On my three trips to Israel/Palestine I also found many Israeli Jews who seek an end to the occupation and an Israel that reflects the universal values of Judaism – Jeff Halper of the Israeli Committee against Home Demolitions, the young veteran from Breaking the Silence traumatized by his duty in Hebron, the high school girl from Shimistin who refuses to serve, the teenagers of Solidarity Sheikh Jarrah putting on a puppet show for dispossessed kids living in a tent, the brave human rights activists of B'tselem whose only weapon is a camera, the young lawyer in Beersheva who gave me permission to use the word "Apartheid."
To those who would equate criticism of illegal and immoral policies of the Israeli government with the sin of anti-Semitism, I would point to the growing number of American Jews, especially young people, who reject the notion of any such connection. Witness the presence at General Convention of volunteers from Jewish Voice for Peace who come to support BDS and the more than forty rabbis who support such a resolution. Witness also the recent letter to the Washington Post by Allan C. Brownfeld, of the American Council for Judaism who wrote:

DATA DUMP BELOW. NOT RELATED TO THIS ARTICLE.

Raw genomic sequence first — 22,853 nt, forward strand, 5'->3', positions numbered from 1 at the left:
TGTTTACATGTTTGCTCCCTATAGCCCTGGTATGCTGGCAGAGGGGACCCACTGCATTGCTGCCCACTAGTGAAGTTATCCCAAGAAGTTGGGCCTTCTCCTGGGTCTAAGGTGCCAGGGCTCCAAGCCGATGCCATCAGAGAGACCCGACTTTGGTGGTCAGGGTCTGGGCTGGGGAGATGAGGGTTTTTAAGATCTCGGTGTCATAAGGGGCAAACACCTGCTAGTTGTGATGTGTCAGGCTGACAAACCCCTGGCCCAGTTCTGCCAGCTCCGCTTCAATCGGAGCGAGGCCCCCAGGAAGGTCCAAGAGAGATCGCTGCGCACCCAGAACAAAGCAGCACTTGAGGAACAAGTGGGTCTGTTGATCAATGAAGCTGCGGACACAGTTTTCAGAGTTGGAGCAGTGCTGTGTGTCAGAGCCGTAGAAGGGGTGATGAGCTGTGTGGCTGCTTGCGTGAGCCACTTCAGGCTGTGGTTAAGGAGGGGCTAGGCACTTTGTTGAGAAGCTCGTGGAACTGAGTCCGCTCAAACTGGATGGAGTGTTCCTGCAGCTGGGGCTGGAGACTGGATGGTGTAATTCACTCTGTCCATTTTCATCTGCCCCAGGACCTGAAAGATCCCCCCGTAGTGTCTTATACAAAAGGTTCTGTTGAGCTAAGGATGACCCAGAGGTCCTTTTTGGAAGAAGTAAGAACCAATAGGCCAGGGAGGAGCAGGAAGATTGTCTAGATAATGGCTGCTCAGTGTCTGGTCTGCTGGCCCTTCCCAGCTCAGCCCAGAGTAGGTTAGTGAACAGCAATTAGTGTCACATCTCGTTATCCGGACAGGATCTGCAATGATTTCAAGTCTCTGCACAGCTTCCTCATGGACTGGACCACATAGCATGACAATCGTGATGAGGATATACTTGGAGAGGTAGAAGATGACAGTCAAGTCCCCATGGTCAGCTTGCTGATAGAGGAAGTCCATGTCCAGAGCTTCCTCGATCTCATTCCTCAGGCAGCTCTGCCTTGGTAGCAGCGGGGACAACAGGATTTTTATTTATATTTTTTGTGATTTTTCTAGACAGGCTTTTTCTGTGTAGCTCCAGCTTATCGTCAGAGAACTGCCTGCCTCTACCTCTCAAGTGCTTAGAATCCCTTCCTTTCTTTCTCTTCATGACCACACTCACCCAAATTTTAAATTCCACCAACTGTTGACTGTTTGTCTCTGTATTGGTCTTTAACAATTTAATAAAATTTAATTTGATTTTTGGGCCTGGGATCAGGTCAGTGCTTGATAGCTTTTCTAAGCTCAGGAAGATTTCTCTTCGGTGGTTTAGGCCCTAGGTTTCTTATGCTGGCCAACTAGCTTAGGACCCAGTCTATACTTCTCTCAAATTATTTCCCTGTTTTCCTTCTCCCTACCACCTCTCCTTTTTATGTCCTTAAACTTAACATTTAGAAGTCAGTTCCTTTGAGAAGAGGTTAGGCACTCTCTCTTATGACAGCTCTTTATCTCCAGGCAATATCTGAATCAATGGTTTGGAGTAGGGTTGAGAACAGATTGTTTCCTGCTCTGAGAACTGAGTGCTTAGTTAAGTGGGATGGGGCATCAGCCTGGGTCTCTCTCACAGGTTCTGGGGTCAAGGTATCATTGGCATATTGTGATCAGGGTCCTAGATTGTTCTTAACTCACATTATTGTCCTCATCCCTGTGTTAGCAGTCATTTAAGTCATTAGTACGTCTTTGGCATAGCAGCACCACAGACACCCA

Israeli Prime Minister Benjamin Netanyahu referred to the movement to boycott Israel or disinvest from those doing business in the occupied territories as "anti-Semitic." Similarly, Las Vegas casino mogul Sheldon Adelson, who recently presided over a meeting that raised more than $20 million to fight this movement, referred to it as "anti-Semitic." Whether one agrees with this movement or not, and many Jews are leading participants, the fact is that it is in no way "anti-Semitic." Judaism is a religion of universal values. Israel is a sovereign state. It has violated international law by occupying the West Bank and East Jerusalem. The boycott movement is a nonviolent effort to show opposition to this occupation, similar, its advocates argue, to the movement of sanctions against South Africa to show opposition to apartheid. Hatred of Judaism or Jews, which is what constitutes anti-Semitism, appears to be absent from these boycott efforts.
It was for such reasons that the preamble of the Diocese of California resolution forwarding General Convention Resolution C012 contained the following "resolved":
Resolved, That the Convention expresses its profound love and concern for all the people of the Holy Land, both Israelis and Palestinians, and rejects attempts to equate honest and legitimate criticism of unwise policies of the Government of Israel with anti-Semitism;